Artist Profiles

Strawberry Delight (Trifel) - 2003
oil on canvas
11 x 14 inches (27.94 x 35.56 cm)

		Beverly Shipko
		I paint in oil directly from the subject using a wet-on-wet technique, applying the oil paint to the canvas like 
		icing on a cake. The oil medium allows me to capture the luscious, tempting nature of desserts, with their 
		enticing textures, shapes, and colors that seduce me with promises of mouth-watering rewards.
		The serial images in this show portray moments of transitory pleasures, especially the ice cream paintings. 
		Since the ice cream melts as soon as I set up the lights and start to paint, I only have a few minutes to fix 
		the image in my mind. Sometimes I see a more exciting image take shape as the ice cream on-a-stick 
		melts and the chocolate shell breaks apart, and I quickly snap a Polaroid to capture the fleeting moment.
		Often, the subjects elicit childhood memories, when life was uncomplicated. They evoke a time in my life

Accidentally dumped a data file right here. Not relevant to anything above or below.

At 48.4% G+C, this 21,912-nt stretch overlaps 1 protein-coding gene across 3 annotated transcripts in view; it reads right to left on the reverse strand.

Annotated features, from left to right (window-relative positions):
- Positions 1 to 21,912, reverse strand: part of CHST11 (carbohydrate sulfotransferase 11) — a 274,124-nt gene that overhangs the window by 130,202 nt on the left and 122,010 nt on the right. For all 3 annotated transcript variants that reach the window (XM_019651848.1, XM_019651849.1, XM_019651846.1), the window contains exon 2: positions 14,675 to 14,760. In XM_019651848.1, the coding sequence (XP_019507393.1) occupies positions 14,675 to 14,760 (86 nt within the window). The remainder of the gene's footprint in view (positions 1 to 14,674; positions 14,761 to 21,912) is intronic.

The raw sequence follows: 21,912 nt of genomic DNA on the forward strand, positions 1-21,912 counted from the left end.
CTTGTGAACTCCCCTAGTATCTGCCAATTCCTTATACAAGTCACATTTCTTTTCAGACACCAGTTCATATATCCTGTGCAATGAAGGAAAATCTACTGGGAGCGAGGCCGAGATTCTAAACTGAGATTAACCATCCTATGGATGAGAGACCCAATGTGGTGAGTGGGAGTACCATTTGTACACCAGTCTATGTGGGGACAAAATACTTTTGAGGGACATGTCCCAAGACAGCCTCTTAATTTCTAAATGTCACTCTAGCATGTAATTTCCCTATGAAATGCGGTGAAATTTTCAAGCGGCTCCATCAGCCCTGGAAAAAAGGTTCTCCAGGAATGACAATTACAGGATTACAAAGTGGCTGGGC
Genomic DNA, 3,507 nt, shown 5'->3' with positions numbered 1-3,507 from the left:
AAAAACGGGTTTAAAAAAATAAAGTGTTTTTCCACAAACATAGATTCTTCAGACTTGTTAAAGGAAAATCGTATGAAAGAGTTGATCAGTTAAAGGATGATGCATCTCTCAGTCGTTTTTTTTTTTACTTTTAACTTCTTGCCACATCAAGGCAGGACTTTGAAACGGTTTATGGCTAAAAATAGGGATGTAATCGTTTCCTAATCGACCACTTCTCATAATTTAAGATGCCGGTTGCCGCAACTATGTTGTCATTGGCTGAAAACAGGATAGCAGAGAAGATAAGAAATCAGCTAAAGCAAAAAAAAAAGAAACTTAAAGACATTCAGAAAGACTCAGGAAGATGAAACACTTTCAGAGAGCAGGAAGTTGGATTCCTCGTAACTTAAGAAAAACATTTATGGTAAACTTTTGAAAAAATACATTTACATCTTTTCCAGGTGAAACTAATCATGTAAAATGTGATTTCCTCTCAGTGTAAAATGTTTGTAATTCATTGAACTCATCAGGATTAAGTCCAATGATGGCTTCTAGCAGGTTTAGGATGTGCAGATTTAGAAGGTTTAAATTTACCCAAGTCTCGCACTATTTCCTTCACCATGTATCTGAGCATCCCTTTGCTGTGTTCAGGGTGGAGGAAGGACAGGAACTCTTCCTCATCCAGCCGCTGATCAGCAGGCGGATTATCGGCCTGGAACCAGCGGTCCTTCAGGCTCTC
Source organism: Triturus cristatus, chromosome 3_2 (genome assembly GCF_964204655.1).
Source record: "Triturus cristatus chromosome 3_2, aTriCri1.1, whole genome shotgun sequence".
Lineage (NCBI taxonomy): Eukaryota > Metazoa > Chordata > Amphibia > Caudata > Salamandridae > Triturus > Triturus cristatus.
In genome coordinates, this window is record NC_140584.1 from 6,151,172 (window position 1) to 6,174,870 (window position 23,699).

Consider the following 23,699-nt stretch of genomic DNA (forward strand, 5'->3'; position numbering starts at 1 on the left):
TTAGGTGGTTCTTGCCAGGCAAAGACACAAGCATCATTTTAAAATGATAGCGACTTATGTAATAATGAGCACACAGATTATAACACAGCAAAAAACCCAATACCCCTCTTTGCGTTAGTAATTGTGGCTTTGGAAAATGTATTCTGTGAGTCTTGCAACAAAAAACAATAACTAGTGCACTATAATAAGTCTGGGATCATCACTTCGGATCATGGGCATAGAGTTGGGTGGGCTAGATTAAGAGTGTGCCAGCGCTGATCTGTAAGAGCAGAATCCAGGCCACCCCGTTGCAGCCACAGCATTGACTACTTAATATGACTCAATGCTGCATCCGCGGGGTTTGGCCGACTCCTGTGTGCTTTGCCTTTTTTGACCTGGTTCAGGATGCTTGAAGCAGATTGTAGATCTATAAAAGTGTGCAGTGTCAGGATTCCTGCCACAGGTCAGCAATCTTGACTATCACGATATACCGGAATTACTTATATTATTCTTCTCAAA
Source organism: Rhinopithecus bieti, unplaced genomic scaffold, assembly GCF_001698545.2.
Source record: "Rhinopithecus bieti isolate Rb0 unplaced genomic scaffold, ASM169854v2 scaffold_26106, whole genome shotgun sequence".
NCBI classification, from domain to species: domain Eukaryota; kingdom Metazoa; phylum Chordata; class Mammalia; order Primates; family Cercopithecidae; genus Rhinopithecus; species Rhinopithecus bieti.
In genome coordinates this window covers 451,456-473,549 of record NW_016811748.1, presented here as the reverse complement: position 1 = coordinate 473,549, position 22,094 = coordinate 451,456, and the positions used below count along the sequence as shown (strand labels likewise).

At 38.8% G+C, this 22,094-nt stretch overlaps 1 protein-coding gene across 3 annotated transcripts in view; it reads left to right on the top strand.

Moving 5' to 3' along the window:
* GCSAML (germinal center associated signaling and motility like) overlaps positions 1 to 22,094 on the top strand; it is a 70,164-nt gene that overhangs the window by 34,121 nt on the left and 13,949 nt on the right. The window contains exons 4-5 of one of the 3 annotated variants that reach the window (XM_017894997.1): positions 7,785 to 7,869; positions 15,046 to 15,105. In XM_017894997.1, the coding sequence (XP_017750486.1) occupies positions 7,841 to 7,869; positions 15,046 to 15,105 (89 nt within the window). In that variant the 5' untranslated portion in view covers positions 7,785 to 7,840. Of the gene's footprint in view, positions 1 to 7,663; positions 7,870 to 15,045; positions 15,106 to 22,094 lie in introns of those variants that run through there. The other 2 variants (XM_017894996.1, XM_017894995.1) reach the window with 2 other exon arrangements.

when an ice cream sandwich or an Oreo cookie was the center of my universe.
		I believe that on some level all people are attracted to things they are not supposed to have. I am no 
		exception. My particular challenge is to paint the subject matter on one hand, while not devouring these 
		"forbidden fruits" with the other. It is particularly ironic that I'm obsessed with painting tempting desserts. 
		I have a constant battle with hunger, a history of diabetes while I was pregnant, and a father who is a dentist. 
		And so the name of this body of work, "Great Temptations ", appropriately reflects the tension and conflict